Recruiting Volunteers: The Practices (Part 2)

Recruiting the very best volunteers is hard work. It can be frustrating, time consuming, and draining. I sat down with one of my youth pastor friends at a winter retreat to hear his frustrations in needing to get more people involved in his ministry (Recruiting Volunteers: The Principles, Part 1). This is part two of our conversation about the two arenas of Recruiting Volunteers: Principles and Practices.

After Brad and I talked in length about The Principles, he exclaimed, "So what do I need to know about these practices?" I smiled and replied, "Well remember, Principles are about what you need to know and what you believe about recruiting volunteers. The Practices are more about what you do to recruit volunteers." I drew a circle on our scratch paper and started talking about the spokes of the recruiting wheel.

The Practices

A professional cyclist spends a lot of energy conditioning to be the best he can be. On an average bike race, the cyclist will crank the wheel over 100 times a minute which is over 2 million times by the end of a race. In the same way the cyclist continuously turns the wheels of his bike to win the race, the best way of recruiting volunteers is an unbroken rhythm of consistently cycling through your recruitment plan.

Recruiting wheel

The Recruiting Wheel

I like to think of recruiting volunteers as a cycle instead of a one time event. The cycle is a continuous grass-rooted method based on relationships, where a lot of one time events (ad in bulletins) or volunteer campaigns focus on just getting the word out in hope for a response! Here are the steps in the Recruiting Wheel:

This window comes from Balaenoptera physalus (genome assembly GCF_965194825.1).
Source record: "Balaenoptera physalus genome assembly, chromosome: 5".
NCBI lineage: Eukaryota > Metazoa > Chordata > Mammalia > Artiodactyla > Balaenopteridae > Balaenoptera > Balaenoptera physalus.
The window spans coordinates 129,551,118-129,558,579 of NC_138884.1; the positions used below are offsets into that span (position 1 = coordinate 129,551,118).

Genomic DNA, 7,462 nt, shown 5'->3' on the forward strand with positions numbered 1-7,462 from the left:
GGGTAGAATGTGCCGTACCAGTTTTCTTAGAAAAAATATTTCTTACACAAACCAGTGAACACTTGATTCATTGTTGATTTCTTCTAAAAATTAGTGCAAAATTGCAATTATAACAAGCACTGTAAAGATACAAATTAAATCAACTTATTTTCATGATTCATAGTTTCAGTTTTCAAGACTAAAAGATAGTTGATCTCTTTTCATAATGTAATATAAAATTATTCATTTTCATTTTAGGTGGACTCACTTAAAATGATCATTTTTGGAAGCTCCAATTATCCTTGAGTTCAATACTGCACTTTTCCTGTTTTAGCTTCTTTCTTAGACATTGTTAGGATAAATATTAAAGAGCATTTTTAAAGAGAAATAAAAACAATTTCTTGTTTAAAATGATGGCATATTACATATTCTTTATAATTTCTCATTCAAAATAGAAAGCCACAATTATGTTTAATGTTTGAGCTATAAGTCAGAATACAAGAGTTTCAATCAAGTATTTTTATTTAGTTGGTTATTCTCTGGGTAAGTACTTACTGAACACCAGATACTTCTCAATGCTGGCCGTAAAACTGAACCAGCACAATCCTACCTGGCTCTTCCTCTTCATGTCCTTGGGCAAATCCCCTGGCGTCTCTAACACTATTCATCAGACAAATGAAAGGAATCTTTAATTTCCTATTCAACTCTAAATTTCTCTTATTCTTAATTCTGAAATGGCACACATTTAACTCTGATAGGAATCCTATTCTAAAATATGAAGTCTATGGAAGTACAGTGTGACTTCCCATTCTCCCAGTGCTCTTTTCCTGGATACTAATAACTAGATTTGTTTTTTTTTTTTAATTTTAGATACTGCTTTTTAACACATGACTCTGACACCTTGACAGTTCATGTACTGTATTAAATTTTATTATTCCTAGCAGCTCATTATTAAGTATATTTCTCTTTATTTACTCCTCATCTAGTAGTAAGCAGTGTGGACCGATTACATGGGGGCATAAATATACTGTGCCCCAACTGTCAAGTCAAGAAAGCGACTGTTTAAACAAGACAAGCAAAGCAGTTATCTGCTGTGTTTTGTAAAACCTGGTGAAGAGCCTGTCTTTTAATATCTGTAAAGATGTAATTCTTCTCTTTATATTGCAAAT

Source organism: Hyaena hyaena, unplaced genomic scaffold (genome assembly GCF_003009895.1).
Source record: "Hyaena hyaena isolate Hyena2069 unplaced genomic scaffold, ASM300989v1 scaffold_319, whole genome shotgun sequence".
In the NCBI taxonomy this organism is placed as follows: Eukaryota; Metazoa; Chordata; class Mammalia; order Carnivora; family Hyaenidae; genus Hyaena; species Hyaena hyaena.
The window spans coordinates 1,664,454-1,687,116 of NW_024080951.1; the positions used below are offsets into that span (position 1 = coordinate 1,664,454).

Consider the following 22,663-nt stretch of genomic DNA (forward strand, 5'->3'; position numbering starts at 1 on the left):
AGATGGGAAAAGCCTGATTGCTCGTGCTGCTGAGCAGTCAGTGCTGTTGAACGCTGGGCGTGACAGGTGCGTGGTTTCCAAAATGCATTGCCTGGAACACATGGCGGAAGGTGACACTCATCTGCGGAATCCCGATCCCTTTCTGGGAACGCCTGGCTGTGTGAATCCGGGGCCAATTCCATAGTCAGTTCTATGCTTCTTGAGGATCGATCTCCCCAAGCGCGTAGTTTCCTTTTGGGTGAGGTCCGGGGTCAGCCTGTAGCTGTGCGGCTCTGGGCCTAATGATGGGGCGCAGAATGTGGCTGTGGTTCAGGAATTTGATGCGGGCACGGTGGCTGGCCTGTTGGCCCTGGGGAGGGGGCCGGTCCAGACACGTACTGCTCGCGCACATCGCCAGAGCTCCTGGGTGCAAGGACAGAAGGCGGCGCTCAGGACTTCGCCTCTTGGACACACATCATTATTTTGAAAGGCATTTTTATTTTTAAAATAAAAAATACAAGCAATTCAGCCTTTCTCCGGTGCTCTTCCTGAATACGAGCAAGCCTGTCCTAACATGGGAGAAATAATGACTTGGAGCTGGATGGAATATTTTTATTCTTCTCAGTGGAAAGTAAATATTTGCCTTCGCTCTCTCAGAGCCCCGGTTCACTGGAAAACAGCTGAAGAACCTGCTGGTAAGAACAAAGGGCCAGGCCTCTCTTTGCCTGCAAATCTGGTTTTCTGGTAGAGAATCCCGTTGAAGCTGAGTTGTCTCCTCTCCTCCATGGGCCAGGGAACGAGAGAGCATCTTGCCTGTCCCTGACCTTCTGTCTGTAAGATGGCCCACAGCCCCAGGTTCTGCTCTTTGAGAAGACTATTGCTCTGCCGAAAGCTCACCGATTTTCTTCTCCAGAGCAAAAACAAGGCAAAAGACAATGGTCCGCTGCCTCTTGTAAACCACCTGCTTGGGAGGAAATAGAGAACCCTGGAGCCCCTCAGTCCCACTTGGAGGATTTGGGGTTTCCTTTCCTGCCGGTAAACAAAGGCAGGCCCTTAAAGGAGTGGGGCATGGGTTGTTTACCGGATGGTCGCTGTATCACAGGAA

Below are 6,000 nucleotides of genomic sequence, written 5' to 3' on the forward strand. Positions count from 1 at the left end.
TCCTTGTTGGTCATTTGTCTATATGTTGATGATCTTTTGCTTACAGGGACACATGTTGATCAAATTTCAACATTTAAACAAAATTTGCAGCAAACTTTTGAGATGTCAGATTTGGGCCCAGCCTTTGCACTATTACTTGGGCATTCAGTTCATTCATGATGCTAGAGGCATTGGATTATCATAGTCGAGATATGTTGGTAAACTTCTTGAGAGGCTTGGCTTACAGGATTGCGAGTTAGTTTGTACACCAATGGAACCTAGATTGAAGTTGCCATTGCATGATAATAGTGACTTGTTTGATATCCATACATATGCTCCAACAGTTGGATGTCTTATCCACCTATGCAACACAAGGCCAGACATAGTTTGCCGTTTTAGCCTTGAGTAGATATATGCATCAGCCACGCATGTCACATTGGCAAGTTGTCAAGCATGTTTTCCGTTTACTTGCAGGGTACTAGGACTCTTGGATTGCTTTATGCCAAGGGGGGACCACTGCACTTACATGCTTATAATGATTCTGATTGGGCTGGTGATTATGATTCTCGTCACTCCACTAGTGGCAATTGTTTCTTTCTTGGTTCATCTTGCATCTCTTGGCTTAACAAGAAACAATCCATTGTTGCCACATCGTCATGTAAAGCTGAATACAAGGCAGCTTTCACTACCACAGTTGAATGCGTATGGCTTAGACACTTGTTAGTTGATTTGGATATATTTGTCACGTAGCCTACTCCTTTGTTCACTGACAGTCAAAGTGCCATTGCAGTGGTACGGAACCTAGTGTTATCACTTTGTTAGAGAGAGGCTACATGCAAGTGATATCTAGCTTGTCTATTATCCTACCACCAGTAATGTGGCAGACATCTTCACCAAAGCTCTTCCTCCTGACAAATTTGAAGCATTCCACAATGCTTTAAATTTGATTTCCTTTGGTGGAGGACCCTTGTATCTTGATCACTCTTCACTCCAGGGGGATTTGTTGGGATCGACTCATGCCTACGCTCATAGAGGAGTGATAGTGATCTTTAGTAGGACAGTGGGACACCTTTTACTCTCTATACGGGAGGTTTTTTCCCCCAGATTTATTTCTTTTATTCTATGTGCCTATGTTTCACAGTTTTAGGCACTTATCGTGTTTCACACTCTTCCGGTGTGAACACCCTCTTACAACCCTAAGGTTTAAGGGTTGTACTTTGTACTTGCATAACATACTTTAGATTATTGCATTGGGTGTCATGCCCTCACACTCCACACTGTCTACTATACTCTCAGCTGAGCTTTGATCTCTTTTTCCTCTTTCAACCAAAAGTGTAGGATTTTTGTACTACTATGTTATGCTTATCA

Identify: Whenever I have a position to fill, I first start out by writing a short job description. This will have details of what the person will be doing, necessary skills to do the job, and my expectations. Without a doubt, when you ask someone to volunteer, the FIRST question they will usually ask is, "What will I be doing?" It doesn't give people confidence when you reply, "I don't know, what do you want to do?"

List: The next thing I do is to make a list of qualified people I like to talk to about filling the position. No more than ten people on the list. I try to think of people who would be a good fit on my team, who have great character, and who have the ability to do the job or have a heart to learn. This is my chance to look for potential "diamonds in the rough" or the person that no one ever thought to use! Remember, Jesus didn't choose the best of the people for his disciples, He choose the ones would do their best.

Prayer: This step is the easiest to do, but also the easiest to overlook. After I make a list of people that could fill the spot, I take time to pray that God will show me which person He wants for the job. I pray, by name, for everyone on the list to allow for God to speak and give direction. One time, I made a list of potentials but when I prayed for those people, I felt God leading me to write a whole new list. The point is, this step intentionally gets God involved in the process!

Network: After that, I start talking to people about the potentials I have in mind to serve. If I am in an organization that has multiple staff, then I will make sure the people on my list aren't already serving in other areas. This step helps me eliminate duds or over committed "super" volunteers from my list. A lot of times I get good leads from other coaches in ministry.

Connection: Now it comes time for meeting with the people on your list. When I contact people for ministry, I tell them up front why I want to meet. I never allow people to serve on my teams without sitting them down, looking them straight in the eyes, and hearing their story. This gives me a chance to hear their heart, passions, and what excites them about serving.